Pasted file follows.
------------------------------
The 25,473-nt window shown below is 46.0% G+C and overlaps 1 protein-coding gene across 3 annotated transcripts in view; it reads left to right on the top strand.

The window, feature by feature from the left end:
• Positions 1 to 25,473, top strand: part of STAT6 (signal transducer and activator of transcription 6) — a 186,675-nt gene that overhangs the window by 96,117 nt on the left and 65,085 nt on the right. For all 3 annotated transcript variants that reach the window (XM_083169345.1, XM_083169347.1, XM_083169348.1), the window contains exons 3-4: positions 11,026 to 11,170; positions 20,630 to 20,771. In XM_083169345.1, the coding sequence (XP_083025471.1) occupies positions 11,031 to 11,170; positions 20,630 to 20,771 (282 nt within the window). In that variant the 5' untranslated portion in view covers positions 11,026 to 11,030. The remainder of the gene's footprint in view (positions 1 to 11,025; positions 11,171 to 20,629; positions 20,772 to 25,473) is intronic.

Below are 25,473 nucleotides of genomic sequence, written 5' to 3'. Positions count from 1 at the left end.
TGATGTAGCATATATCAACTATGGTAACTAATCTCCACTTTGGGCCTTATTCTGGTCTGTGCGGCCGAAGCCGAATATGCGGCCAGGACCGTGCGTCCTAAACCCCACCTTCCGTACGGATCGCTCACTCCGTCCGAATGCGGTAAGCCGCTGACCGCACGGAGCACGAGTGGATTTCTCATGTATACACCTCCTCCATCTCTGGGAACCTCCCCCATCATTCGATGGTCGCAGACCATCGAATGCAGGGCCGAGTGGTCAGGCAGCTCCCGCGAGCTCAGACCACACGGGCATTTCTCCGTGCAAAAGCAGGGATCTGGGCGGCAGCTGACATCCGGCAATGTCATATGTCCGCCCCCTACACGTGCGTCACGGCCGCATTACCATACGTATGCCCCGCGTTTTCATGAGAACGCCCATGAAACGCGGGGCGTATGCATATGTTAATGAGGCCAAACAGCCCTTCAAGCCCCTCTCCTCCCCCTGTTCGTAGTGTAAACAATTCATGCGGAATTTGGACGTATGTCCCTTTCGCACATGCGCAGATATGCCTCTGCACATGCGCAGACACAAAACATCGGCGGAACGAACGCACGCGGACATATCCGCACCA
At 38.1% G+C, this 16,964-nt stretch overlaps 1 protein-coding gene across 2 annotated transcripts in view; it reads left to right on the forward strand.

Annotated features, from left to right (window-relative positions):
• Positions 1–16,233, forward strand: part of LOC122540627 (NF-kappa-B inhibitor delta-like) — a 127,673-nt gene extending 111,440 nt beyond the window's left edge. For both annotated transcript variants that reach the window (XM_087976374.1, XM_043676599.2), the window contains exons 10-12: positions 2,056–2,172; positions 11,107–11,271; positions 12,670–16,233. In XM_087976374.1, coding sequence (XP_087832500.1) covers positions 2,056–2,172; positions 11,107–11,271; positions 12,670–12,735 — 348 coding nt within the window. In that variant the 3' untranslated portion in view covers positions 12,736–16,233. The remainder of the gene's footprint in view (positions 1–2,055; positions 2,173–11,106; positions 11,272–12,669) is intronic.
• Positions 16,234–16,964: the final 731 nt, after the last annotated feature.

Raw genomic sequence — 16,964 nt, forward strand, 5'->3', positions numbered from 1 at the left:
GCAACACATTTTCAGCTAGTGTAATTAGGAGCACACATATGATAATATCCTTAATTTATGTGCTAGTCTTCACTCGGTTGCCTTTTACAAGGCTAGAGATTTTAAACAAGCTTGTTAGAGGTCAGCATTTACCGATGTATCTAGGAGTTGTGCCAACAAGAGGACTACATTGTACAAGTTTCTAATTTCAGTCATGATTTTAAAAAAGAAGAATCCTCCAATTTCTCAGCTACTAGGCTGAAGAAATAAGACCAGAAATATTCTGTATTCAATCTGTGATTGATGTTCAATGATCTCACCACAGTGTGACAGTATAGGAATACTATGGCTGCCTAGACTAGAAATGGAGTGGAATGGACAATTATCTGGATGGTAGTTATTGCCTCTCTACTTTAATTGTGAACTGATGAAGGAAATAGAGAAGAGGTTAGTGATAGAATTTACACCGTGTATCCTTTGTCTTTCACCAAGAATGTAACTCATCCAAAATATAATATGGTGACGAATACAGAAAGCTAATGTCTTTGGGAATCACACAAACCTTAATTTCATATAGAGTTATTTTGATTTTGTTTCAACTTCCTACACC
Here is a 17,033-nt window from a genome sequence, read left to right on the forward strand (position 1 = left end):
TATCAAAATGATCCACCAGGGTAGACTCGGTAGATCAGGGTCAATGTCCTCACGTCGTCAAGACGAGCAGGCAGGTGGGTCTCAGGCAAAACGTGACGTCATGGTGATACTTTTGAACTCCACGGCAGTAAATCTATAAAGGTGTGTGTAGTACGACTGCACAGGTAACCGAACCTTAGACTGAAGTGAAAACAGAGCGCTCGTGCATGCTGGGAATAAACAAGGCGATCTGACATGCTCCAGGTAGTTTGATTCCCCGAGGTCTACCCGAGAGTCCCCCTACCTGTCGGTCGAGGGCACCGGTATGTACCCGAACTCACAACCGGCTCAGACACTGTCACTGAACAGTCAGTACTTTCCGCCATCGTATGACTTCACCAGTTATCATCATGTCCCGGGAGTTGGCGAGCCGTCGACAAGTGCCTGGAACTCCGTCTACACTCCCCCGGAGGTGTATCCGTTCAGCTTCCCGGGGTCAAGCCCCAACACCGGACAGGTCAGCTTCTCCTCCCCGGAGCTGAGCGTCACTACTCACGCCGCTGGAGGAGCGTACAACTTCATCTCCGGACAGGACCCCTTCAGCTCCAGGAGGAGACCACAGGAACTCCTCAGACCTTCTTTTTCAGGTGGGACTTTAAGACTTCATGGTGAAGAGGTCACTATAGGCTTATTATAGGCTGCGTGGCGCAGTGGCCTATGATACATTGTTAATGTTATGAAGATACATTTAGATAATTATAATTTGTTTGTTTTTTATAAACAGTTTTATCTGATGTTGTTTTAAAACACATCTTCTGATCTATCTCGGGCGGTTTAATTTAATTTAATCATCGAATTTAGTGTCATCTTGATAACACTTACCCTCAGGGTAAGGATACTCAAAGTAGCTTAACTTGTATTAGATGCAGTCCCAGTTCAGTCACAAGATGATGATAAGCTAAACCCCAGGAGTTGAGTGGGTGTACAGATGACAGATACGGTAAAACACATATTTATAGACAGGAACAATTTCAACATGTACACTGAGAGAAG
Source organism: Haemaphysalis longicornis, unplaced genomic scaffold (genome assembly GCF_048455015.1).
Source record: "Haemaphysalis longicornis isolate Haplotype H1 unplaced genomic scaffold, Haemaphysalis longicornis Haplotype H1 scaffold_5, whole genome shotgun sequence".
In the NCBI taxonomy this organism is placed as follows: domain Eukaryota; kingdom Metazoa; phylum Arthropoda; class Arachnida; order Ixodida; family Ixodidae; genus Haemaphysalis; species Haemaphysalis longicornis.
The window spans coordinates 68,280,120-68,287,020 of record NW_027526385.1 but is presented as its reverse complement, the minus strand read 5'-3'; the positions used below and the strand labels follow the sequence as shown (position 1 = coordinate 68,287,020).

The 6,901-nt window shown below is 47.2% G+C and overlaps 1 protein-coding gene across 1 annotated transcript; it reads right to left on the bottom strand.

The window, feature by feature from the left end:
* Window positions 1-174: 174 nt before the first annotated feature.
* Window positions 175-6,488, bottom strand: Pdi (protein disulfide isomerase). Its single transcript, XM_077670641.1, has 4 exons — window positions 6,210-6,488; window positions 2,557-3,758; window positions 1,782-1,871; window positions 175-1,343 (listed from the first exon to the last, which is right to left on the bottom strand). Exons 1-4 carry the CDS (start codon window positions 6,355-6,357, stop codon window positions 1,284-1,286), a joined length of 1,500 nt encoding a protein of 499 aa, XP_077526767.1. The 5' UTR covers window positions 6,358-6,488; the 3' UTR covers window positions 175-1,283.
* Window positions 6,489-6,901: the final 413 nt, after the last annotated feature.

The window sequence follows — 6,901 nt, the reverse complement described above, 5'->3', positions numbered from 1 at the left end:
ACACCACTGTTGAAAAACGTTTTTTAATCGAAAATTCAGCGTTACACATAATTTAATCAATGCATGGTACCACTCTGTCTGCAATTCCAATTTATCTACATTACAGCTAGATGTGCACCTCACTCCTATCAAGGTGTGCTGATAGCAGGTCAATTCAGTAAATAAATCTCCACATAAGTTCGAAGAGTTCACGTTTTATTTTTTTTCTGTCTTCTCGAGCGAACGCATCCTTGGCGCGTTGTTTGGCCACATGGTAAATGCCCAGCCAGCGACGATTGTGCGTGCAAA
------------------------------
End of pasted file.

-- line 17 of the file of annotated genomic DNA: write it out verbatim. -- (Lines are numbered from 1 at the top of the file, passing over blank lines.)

The window spans coordinates 68,280,120-68,287,020 of record NW_027526385.1 but is presented as its reverse complement, the minus strand read 5'-3'; the positions used below and the strand labels follow the sequence as shown (position 1 = coordinate 68,287,020).